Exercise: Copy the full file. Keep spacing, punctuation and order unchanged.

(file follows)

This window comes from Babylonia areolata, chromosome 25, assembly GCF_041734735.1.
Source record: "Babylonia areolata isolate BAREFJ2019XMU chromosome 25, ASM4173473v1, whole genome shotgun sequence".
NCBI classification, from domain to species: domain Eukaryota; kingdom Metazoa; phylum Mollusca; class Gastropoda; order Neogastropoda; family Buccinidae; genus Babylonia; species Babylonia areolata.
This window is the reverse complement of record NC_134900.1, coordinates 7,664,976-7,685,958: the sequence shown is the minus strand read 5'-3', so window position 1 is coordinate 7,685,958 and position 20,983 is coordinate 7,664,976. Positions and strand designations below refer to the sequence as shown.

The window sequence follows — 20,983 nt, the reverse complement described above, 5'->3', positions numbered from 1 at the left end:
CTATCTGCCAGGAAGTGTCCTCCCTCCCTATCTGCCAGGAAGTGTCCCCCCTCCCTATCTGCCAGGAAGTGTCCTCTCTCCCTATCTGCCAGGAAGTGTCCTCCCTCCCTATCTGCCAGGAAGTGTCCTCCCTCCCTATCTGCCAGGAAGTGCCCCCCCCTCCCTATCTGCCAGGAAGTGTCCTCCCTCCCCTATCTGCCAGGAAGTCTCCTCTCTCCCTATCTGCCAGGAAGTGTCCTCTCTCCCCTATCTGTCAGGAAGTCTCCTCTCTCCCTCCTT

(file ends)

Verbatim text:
This window comes from Babylonia areolata, chromosome 25, assembly GCF_041734735.1.
Source record: "Babylonia areolata isolate BAREFJ2019XMU chromosome 25, ASM4173473v1, whole genome shotgun sequence".
NCBI classification, from domain to species: domain Eukaryota; kingdom Metazoa; phylum Mollusca; class Gastropoda; order Neogastropoda; family Buccinidae; genus Babylonia; species Babylonia areolata.
This window is the reverse complement of record NC_134900.1, coordinates 7,664,976-7,685,958: the sequence shown is the minus strand read 5'-3', so window position 1 is coordinate 7,685,958 and position 20,983 is coordinate 7,664,976. Positions and strand designations below refer to the sequence as shown.

The window sequence follows — 20,983 nt, the reverse complement described above, 5'->3', positions numbered from 1 at the left end:
CTATCTGCCAGGAAGTGTCCTCCCTCCCTATCTGCCAGGAAGTGTCCCCCCTCCCTATCTGCCAGGAAGTGTCCTCTCTCCCTATCTGCCAGGAAGTGTCCTCCCTCCCTATCTGCCAGGAAGTGTCCTCCCTCCCTATCTGCCAGGAAGTGCCCCCCCCTCCCTATCTGCCAGGAAGTGTCCTCCCTCCCCTATCTGCCAGGAAGTCTCCTCTCTCCCTATCTGCCAGGAAGTGTCCTCTCTCCCCTATCTGTCAGGAAGTCTCCTCTCTCCCTCCTT